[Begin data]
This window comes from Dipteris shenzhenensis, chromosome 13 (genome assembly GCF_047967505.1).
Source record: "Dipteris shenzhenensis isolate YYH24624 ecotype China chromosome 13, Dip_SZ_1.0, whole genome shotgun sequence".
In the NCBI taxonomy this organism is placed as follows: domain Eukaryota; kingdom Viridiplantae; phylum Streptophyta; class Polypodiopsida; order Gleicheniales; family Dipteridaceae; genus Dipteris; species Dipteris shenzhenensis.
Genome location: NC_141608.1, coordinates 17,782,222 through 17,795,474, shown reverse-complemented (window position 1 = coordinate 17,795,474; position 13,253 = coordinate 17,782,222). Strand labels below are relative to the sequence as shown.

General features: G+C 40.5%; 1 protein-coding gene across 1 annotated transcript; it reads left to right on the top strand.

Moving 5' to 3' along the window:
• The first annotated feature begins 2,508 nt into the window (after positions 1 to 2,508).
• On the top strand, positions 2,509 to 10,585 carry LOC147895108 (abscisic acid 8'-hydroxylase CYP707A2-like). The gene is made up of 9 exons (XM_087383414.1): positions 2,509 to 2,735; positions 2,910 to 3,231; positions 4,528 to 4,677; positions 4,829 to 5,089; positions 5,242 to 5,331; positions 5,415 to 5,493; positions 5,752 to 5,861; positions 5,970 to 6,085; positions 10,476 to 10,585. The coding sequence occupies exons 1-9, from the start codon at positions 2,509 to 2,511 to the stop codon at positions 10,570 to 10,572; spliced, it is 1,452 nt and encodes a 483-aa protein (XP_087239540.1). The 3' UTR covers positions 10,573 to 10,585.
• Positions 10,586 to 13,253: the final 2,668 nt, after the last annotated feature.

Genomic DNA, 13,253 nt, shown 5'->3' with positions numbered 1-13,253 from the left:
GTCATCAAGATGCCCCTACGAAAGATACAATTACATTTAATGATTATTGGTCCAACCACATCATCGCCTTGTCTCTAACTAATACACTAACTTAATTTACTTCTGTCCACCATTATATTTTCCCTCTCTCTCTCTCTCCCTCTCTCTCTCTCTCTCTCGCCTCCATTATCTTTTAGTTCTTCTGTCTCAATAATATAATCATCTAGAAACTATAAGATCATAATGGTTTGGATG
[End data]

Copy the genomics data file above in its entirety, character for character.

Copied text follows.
This window comes from Dipteris shenzhenensis, chromosome 13 (genome assembly GCF_047967505.1).
Source record: "Dipteris shenzhenensis isolate YYH24624 ecotype China chromosome 13, Dip_SZ_1.0, whole genome shotgun sequence".
In the NCBI taxonomy this organism is placed as follows: domain Eukaryota; kingdom Viridiplantae; phylum Streptophyta; class Polypodiopsida; order Gleicheniales; family Dipteridaceae; genus Dipteris; species Dipteris shenzhenensis.
Genome location: NC_141608.1, coordinates 17,782,222 through 17,795,474, shown reverse-complemented (window position 1 = coordinate 17,795,474; position 13,253 = coordinate 17,782,222). Strand labels below are relative to the sequence as shown.

General features: G+C 40.5%; 1 protein-coding gene across 1 annotated transcript; it reads left to right on the top strand.

Moving 5' to 3' along the window:
• The first annotated feature begins 2,508 nt into the window (after positions 1 to 2,508).
• On the top strand, positions 2,509 to 10,585 carry LOC147895108 (abscisic acid 8'-hydroxylase CYP707A2-like). The gene is made up of 9 exons (XM_087383414.1): positions 2,509 to 2,735; positions 2,910 to 3,231; positions 4,528 to 4,677; positions 4,829 to 5,089; positions 5,242 to 5,331; positions 5,415 to 5,493; positions 5,752 to 5,861; positions 5,970 to 6,085; positions 10,476 to 10,585. The coding sequence occupies exons 1-9, from the start codon at positions 2,509 to 2,511 to the stop codon at positions 10,570 to 10,572; spliced, it is 1,452 nt and encodes a 483-aa protein (XP_087239540.1). The 3' UTR covers positions 10,573 to 10,585.
• Positions 10,586 to 13,253: the final 2,668 nt, after the last annotated feature.

Genomic DNA, 13,253 nt, shown 5'->3' with positions numbered 1-13,253 from the left:
GTCATCAAGATGCCCCTACGAAAGATACAATTACATTTAATGATTATTGGTCCAACCACATCATCGCCTTGTCTCTAACTAATACACTAACTTAATTTACTTCTGTCCACCATTATATTTTCCCTCTCTCTCTCTCTCCCTCTCTCTCTCTCTCTCTCGCCTCCATTATCTTTTAGTTCTTCTGTCTCAATAATATAATCATCTAGAAACTATAAGATCATAATGGTTTGGATG